Design of a Pembrolizumab Manufacturing Plant Using Continuous Bioprocess Technology and Single-Use Bioreactors; A Care Ethics Analysis of the Pharmaceutical Pollution and Resultant Antimicrobial Resistance in Hyderabad

Mohan, Revathi, School of Engineering and Applied Science, University of Virginia
Anderson, Eric, EN, University of Virginia
Laugelli, Benjamin, EN, University of Virginia

This past year, I conducted an in-depth analysis of the Hyderabadi pharmaceutical pollution crisis while also formulating a technical report on the design of a pembrolizumab manufacturing facility that uses continuous bioprocessing technology to produce the cancer-treating drug, Keytruda. One has to consider many ethical and social concerns with the design of any drug manufacturing facility, such as the treatment of effluents in order to prevent environmental damage and resultant harm of neighboring residents. The relationship I see between the two projects is that if I do not take ethical and social concerns into consideration with my manufacturing design in my technical report, its everlasting effects could be similar to those of the Hyderabadi pharmaceutical pollution crisis.
My technical report focuses on the design of a proposed pembrolizumab manufacturing facility in Ireland that works to manufacture Keytruda, a very popular cancer-treating drug manufactured by Merck & Company, using continuous bioprocessing technology. The design centers on the use of perfusion reactors and single-use reactor bags. Incorporating single-use reactor bags will decrease the need for extensive cleaning protocols, save time and reduce employment costs (Jacquemart et al., 2016). Using perfusion reactors will allow for the continuous production of Keytruda, by culturing cells over longer periods of time by continuously feeding and removing media while keeping cells in culture (Bielser, Wolf, Souquet, Broly, & Morbidelli, 2018). This will increase product yields and subsequently decrease production costs. My capstone team hopes that incorporating these design considerations will help reduce the base price of the drug.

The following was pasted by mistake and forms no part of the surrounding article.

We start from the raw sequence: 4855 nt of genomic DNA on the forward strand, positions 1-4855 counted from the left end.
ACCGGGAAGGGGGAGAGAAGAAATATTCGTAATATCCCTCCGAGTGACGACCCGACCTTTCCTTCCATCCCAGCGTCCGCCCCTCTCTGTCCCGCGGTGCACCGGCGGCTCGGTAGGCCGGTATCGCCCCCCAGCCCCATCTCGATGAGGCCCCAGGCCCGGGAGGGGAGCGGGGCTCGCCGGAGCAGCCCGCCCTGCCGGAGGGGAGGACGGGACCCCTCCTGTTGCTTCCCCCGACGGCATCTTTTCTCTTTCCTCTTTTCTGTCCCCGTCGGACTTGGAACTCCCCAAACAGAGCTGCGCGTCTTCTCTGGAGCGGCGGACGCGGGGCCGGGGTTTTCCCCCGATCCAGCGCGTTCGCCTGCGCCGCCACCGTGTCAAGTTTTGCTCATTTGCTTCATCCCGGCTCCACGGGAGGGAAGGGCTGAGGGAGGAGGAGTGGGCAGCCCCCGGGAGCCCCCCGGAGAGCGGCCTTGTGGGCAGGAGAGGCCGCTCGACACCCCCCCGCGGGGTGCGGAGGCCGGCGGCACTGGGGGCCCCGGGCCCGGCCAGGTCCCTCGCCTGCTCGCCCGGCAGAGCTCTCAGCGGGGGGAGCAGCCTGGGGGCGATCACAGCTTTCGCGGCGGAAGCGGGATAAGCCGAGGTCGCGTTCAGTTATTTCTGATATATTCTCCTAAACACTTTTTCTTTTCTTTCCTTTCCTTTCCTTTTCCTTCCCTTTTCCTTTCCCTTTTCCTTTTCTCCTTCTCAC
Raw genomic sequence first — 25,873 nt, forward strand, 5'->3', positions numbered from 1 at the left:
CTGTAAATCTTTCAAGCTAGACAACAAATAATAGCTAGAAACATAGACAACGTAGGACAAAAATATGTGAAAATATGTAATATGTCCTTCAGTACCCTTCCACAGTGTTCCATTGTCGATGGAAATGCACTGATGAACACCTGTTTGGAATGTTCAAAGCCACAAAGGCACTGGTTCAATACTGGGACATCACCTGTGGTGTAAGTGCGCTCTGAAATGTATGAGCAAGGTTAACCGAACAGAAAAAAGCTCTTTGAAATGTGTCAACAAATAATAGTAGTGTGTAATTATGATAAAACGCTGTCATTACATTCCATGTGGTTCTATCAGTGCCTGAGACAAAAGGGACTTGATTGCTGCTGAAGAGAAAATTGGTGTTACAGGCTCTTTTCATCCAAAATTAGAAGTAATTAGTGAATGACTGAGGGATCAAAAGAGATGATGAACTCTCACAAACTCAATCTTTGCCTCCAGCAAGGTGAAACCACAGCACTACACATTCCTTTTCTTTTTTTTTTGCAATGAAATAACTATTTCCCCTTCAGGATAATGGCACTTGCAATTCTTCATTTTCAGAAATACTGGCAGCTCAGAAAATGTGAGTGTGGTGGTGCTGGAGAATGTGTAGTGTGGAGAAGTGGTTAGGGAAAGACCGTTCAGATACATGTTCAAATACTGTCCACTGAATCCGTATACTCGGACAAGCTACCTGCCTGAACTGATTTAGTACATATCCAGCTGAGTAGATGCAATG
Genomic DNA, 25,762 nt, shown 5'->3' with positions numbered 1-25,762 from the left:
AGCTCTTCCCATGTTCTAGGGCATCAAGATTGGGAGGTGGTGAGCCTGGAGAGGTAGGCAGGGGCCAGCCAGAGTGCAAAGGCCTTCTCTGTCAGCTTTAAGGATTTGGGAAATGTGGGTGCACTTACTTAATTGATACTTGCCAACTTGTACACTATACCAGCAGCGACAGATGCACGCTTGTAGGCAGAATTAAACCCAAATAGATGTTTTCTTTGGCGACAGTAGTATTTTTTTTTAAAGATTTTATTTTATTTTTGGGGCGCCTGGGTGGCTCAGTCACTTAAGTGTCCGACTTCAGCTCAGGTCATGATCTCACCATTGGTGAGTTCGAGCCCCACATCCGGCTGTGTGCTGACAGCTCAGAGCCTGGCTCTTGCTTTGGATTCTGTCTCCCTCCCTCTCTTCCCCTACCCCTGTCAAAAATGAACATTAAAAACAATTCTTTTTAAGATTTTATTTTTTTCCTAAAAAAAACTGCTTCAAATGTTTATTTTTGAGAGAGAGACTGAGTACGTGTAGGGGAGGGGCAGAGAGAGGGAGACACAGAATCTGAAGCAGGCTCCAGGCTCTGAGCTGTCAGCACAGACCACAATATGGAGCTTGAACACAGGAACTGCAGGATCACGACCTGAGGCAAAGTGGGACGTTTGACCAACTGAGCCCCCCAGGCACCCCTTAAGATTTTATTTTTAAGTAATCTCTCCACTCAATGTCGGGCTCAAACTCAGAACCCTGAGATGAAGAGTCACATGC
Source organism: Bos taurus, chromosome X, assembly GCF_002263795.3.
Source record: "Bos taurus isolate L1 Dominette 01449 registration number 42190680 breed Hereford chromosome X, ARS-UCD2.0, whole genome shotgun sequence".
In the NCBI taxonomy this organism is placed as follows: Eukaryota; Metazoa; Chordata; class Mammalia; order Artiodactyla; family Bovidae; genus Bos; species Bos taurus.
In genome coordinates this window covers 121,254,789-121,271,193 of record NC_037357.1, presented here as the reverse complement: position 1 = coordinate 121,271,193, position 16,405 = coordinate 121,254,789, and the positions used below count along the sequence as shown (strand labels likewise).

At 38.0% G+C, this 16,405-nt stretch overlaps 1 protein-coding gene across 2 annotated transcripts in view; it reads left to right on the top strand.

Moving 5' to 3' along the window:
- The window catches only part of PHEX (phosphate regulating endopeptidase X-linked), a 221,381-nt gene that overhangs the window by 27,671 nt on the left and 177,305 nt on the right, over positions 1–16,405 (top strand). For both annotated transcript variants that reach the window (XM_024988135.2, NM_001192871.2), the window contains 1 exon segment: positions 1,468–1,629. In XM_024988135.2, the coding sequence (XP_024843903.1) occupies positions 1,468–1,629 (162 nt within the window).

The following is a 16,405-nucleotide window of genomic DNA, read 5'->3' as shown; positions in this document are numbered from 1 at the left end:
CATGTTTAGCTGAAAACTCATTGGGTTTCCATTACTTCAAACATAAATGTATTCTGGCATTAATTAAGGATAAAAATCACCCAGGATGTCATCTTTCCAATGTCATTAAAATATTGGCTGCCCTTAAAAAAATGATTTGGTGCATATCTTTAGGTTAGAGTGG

My STS Research Paper focuses on a study conducted by the Changing Markets Foundation in the Indian city of Hyderabad, one of the world’s largest bulk drug manufacturing sites. This study confirmed that Hyderabadi pharmaceutical companies were disposing of their untreated chemical effluents into neighboring bodies of water, which has contributed to environmental destruction and antimicrobial resistance that has harmed Hyderabadi people (Changing Markets Foundation et al., 2018). My STS Research Paper uses the lens of care ethics, Joan Tronto’s four sub-elements of care, and other sources of evidence to argue that the actions of the Hyderabadi pharmaceutical companies are immoral due to their failure to address the duty of care they owe to the environment and people of Hyderabad by reason of their greater power, wealth, and knowledge. The overall goal of my research is to help society understand the moral responsibilities powerful industries like the Hyderabadi pharmaceutical companies owe to those who need care.
Conducting both projects simultaneously allowed for me to apply knowledge gained from one project to the other. My STS Research Paper allowed for me to better understand the responsibilities I have as a professional engineer, including the responsibilities to comprehend and address ethical concerns that come with projects. This influenced my technical design by ensuring that I prioritized the design of a proper waste treatment and collection system to send treated waste to a local waste treatment center. My technical work improved my understanding of manufacturing design, so I could approach my STS research with a more developed technical background. Overall, working on both projects simultaneously taught me various aspects of ethics and engineering that go hand in hand, aspects I will take with me into the real world as a professional engineer.

BS (Bachelor of Science)
Care Ethics, Continuous Bioprocess Technology, Pharmaceutical Pollution

School of Engineering and Applied Science
Bachelor of Science in Chemical Engineering
Technical Advisor: Eric Anderson
STS Advisor: Ben Laugelli
Technical Team Members: Brian Abt, Clayton Burruss, Revathi Mohan, Noah Rushin, Summer Xu

Issued Date: